Healthy teeth, healthy kids – Answers to your frequently asked questions about oral health and dental care for children. | 6 min read

Navigating the world of children’s dental health can often feel like decoding a complex puzzle, especially for new parents aiming to lay the foundation for a lifetime of healthy smiles. Whether you’re curious about cavity prevention or when to schedule that first dental appointment, you’re in the right place to find answers.

1. At what age should a child have their first dental visit?

One of the most common questions we get often is when your child should first see a  dentist. Understanding the right time to schedule that first dental appointment can  set your child up for a lifetime of good oral health habits. Your child’s first dental visit should ideally be after their first tooth appears but by the first birthday. Why so early? As soon as your baby has teeth, they can get cavities. This early visit helps establish a dental home and allows the dentist to monitor growth and development, offer preventive care advice, and catch any potential issues early. Being proactive about your child’s dental health can help keep their smile healthy for life.

2. What are the most common dental problems for children?

Cavities (caries or tooth decay) are childhood’s most common chronic disease. Early childhood caries (ECC), or baby bottle tooth decay or nursing caries, is a common dental disease affecting children under six. It involves the decay of primary teeth, leading to pain, infection, and potential complications.  The leading cause is putting children to bed with a bottle of juice or milk. Baby bottle tooth decay occurs when sugary liquids pool around a baby’s teeth while they sleep, leading to cavities.

3. When should I start brushing my child’s teeth? 

Baby teeth need to be brushed as soon as they appear. Taking good care of baby teeth helps ensure healthy permanent teeth. When baby teeth have many cavities, it can cause tooth pain, infection, inability to chew, loss of confidence, and permanent malformed adult teeth. Parents should be responsible for brushing and flossing their children’s teeth until they’re old enough to do it alone. Children can generally brush on their own when they’re 7 and floss on their own when they’re 10.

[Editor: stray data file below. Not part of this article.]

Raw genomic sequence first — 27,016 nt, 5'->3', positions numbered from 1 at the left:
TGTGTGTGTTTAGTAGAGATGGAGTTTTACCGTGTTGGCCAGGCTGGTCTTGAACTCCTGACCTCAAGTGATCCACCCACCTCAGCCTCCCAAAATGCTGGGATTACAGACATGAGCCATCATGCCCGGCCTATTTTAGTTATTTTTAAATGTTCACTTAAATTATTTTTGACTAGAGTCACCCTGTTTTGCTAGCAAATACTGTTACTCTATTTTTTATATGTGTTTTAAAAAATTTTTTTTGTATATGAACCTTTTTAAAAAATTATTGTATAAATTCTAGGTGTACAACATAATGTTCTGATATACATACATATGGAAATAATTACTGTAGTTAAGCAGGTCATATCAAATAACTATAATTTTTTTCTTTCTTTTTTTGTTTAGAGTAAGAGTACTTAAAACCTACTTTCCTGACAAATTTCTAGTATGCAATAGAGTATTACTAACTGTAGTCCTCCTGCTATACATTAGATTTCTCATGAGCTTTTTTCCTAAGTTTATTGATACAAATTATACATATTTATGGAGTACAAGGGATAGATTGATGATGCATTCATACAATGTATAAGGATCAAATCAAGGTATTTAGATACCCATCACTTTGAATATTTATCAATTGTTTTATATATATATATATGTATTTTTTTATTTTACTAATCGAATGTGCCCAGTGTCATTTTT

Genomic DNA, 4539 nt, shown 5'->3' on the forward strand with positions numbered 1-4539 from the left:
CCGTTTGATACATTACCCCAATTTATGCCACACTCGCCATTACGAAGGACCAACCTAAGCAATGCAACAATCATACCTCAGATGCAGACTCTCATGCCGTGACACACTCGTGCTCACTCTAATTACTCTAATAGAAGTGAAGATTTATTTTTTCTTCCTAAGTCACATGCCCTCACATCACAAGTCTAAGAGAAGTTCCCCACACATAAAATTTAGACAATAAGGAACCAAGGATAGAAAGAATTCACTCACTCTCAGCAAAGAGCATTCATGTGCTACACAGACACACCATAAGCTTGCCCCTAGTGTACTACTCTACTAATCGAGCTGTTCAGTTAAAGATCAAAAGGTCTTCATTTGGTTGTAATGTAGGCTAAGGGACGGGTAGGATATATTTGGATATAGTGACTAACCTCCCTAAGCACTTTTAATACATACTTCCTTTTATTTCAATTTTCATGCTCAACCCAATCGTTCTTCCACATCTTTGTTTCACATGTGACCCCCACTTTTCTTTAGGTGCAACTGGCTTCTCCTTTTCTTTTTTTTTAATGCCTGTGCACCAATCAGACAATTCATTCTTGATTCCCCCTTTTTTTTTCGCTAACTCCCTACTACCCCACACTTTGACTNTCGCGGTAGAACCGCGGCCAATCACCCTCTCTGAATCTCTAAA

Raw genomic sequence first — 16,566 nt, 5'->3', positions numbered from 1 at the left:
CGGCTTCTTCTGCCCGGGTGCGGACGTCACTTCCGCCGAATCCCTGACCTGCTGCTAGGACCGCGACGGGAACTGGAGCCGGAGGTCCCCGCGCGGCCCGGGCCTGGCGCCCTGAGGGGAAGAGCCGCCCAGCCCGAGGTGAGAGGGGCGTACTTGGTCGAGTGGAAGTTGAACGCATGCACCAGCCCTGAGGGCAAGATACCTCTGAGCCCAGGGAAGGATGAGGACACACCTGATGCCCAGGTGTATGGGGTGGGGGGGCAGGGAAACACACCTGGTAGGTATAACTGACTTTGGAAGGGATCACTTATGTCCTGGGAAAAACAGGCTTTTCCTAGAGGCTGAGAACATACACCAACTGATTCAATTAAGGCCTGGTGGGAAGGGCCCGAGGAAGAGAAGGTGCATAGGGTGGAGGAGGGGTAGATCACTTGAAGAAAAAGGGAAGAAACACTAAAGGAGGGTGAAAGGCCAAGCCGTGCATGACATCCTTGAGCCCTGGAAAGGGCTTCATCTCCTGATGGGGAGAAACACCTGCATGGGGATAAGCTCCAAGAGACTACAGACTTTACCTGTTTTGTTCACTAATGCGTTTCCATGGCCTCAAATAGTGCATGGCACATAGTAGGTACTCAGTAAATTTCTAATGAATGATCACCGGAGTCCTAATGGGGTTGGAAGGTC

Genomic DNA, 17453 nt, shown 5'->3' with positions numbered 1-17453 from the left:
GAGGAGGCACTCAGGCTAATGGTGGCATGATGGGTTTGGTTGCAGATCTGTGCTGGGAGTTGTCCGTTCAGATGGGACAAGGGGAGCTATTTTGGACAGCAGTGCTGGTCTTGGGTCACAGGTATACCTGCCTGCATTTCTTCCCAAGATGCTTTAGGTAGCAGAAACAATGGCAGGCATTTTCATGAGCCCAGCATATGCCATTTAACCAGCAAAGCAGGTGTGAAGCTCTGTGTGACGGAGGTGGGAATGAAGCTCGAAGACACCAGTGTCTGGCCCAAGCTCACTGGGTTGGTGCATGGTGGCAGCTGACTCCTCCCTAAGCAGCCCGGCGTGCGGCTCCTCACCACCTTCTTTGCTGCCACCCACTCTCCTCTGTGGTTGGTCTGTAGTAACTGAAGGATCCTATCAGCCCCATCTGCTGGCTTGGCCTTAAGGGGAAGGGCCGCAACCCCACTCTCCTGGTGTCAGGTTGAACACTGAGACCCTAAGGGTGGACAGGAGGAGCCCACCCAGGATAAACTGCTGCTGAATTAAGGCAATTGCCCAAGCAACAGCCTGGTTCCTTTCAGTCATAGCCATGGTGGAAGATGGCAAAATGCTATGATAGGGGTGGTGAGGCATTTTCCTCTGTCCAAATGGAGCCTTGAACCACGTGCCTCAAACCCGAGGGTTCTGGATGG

4. How can I prevent cavities in my child’s teeth?

Preventative dentistry is still the best dentistry. The importance of early prevention and education cannot be emphasised enough. Cavities can be prevented by ensuring good oral hygiene practices from an early age. This includes brushing twice daily with fluoride toothpaste, flossing daily, limiting sugary snacks and drinks, and visiting the dentist regularly. Dentists can eliminate stubborn plaque and tartar that a regular toothbrush can’t tackle. They can also spot early signs of decay, making treatment more straightforward and effective. Should a cavity be discovered, dentists can remove the decay and insert a filling that matches the natural colour of your child’s teeth. In cases where decay has caused an infection, the dentist can do root canals on primary teeth, safeguarding the tooth with a crown until it naturally falls out.  Fluoride treatments and dental sealants a dentist provides can also offer additional protection against cavities.

5. Why is thumb sucking and dummy use wrong for children’s teeth?

Thumb sucking and the use of dummies (pacifiers) can have adverse effects on children’s dental health, primarily due to the way these habits influence the development and alignment of the teeth and jaw.